The first months of a baby’s life are often measured in firsts: first smile, first wave, first steps, first words. Another first is turning the car seat from rear-facing to front-facing. For many years, the loosely accepted standard for doing so was on or just after baby’s first birthday.
However, the American Academy of Pediatrics in the last several years has dropped that as a minimum age, updating its guidelines to recommend that babies remain in rear-facing safety seats in the back seat of vehicles until age 2. The National Highway Traffic Safety Administration, AAA and other car-safety experts agree with that recommendation, citing research that shows 1-year-olds are five times less likely to die or be seriously injured in a crash if they ride in a rear-facing car seat.
California law as of Jan. 1 requires children under 2 to ride in a rear-facing car seat in the back seat until they reach at least 40 pounds or are at least 40 inches tall. The law also requires that children under age 8 and under 57 inches must be secured in a car seat or booster seat in the back seat.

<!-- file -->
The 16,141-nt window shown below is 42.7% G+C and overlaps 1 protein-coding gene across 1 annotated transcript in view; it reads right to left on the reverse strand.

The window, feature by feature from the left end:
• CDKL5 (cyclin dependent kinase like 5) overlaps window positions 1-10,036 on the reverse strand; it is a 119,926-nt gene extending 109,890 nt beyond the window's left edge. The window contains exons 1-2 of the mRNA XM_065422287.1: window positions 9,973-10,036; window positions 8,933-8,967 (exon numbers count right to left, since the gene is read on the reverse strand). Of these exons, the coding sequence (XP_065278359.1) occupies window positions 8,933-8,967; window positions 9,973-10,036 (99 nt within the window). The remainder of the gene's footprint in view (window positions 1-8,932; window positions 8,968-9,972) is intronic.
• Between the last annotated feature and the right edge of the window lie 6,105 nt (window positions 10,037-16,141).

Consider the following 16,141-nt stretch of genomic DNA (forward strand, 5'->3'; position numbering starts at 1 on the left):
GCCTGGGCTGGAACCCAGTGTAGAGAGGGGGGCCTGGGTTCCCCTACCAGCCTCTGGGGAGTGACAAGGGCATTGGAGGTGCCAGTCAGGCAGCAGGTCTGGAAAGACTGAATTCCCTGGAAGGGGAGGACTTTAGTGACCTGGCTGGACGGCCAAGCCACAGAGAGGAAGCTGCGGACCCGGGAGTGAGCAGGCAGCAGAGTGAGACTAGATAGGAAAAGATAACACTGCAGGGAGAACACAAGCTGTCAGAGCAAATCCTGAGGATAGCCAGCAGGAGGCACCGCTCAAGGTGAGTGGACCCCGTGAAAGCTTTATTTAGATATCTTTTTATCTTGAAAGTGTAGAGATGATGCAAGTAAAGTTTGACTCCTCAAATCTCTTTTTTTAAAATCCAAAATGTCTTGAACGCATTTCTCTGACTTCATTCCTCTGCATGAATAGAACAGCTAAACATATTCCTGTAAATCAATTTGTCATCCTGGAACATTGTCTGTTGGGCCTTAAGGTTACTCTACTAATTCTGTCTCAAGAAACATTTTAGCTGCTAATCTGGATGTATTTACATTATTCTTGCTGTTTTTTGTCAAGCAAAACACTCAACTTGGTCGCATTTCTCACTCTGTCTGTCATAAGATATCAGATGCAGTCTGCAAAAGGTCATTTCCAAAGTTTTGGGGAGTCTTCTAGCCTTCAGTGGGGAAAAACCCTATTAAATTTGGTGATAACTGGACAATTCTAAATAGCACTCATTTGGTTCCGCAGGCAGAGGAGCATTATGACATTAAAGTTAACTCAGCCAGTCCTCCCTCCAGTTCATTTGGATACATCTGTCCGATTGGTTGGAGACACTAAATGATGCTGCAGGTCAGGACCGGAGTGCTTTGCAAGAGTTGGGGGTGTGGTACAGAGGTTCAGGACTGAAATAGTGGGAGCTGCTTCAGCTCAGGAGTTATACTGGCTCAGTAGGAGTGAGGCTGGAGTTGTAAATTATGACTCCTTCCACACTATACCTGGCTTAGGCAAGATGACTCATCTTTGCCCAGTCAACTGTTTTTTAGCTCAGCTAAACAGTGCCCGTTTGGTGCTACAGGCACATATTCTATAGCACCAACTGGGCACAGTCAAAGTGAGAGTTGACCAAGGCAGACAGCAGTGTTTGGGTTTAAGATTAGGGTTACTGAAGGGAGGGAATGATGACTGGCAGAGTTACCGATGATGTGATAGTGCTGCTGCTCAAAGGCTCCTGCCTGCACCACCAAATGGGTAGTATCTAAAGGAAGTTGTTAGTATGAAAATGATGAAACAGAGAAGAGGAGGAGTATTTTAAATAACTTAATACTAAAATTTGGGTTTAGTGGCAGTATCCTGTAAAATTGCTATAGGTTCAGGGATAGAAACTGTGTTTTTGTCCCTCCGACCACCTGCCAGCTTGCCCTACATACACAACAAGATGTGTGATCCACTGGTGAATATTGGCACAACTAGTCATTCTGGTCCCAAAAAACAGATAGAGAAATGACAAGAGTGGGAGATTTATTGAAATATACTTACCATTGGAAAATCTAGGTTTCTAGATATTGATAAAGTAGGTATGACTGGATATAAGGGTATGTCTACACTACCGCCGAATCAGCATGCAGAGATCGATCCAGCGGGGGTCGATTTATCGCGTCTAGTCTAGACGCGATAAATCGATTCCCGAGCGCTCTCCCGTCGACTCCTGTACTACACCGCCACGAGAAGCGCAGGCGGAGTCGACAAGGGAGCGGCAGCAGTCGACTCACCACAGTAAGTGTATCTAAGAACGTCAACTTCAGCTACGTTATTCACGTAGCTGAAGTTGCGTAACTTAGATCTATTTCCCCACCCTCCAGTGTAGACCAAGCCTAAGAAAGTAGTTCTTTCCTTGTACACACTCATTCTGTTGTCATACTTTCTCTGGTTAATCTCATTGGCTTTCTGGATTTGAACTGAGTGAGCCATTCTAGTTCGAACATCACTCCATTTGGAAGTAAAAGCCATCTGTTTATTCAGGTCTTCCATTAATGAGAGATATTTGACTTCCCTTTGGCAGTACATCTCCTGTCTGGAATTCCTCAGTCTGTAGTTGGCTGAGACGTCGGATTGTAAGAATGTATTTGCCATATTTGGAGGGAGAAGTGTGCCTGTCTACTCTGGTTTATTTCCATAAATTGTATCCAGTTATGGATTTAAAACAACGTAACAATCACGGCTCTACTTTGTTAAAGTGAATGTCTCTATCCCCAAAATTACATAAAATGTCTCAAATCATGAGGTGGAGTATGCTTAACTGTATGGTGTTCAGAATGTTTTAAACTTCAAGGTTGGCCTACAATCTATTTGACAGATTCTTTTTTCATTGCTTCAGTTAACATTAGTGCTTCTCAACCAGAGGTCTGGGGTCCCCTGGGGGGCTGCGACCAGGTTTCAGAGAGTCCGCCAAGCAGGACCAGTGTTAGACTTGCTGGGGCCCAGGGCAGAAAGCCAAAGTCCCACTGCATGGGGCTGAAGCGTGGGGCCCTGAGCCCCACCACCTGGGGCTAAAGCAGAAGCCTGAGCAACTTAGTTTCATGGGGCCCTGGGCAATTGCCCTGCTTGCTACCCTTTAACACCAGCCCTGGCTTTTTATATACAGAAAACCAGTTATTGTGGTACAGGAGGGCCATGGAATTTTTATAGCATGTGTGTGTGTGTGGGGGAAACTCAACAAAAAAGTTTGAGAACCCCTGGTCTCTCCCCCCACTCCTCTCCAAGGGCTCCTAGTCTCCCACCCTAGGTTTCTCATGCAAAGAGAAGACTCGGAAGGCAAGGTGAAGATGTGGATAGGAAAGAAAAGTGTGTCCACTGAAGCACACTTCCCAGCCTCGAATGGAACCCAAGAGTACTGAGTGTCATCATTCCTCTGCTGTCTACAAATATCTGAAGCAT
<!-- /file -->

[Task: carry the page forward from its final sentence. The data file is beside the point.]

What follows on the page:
Michael Molina, a community health educator at Children’s Hospital of Orange County, says it’s important for parents to follow the law because rear-facing seats reduce head and neck movement in small children in the event of a crash, especially a front-impact collision. Such movement can lead to spinal and head injuries.
“It’s always been best practice [to keep kids rear-facing until age 2], but having it as the law tells parents 2 is the minimum,” Molina says.
For those who might balk at keeping their 1-year-old in a rear-facing seat, Molina cites videos and public service announcements that show the difference of how a car crash affects small children in front-facing vs. rear-facing car seats.
“You can see [in the simulation] when a baby is rear-facing in a front-impact crash, there is almost little to no movement” of the head and neck, he says.
Statistics reinforce that…